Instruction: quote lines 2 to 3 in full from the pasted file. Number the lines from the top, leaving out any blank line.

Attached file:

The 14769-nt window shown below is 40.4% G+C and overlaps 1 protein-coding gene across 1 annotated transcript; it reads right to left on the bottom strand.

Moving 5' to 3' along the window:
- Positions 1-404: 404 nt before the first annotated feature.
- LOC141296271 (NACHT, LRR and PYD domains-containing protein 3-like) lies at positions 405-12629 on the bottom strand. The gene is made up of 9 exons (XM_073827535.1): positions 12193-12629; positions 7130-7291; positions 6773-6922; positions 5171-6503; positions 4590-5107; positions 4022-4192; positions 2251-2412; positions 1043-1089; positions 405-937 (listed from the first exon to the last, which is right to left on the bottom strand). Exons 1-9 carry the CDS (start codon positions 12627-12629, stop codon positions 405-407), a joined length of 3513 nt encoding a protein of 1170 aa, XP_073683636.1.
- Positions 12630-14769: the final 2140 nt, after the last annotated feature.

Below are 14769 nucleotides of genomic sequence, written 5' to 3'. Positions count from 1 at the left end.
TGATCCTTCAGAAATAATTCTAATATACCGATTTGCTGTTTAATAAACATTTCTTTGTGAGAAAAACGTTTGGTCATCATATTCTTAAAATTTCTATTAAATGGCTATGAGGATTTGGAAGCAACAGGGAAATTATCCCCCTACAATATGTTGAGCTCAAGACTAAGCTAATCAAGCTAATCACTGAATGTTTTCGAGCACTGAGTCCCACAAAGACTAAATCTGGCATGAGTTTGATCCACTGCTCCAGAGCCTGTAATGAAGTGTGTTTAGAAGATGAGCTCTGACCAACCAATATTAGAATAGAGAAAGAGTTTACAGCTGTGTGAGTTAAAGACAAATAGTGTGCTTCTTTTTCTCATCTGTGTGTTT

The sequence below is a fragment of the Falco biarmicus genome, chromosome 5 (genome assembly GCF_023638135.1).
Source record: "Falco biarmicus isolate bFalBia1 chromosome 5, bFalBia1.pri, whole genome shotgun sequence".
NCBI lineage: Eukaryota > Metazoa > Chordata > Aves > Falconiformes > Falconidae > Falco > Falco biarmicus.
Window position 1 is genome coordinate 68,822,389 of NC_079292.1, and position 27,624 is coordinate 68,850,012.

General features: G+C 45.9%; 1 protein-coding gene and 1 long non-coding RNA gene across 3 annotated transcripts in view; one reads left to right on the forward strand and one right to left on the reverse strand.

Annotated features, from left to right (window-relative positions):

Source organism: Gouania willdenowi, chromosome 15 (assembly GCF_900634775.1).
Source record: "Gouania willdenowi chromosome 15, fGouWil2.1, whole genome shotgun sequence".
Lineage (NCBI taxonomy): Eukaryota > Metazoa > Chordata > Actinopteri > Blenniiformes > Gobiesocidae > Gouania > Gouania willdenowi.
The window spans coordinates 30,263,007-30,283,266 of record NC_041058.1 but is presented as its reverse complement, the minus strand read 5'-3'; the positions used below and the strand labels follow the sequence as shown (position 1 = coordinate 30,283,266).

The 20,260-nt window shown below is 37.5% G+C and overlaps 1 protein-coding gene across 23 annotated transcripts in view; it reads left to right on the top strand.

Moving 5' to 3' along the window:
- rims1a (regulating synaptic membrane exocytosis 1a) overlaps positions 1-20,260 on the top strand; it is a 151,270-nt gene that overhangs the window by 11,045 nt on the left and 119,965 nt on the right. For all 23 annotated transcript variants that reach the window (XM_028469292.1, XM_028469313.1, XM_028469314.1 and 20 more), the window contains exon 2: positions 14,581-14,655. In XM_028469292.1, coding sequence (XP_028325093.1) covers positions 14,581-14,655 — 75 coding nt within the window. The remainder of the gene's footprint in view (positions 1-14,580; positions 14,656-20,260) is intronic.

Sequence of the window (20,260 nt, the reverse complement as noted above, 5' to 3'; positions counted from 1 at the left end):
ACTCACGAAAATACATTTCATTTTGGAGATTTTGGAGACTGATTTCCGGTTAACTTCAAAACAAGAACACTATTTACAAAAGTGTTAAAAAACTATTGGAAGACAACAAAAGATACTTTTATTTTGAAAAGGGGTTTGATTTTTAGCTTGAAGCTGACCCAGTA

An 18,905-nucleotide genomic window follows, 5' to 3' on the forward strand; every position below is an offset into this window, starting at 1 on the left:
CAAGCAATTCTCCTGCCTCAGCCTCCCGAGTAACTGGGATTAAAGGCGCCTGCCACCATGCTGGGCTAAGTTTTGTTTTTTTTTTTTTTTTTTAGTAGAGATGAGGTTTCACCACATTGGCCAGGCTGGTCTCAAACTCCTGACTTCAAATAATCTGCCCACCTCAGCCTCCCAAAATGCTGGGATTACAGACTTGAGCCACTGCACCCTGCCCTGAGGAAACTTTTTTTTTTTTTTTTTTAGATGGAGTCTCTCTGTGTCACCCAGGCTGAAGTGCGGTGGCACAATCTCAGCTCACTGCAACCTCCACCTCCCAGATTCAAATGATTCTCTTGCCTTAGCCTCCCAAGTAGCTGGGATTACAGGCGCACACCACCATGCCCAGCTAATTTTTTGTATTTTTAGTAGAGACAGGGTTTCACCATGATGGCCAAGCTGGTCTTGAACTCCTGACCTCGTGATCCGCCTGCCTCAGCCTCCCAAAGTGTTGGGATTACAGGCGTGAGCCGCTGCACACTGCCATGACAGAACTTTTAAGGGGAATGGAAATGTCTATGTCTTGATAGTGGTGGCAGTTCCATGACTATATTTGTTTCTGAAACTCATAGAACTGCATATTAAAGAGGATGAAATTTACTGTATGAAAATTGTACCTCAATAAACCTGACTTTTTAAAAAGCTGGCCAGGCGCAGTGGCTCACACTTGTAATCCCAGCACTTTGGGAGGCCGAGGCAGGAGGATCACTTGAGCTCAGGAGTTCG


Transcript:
Moving 5' to 3' along the window:
- Positions 1-404: 404 nt before the first annotated feature.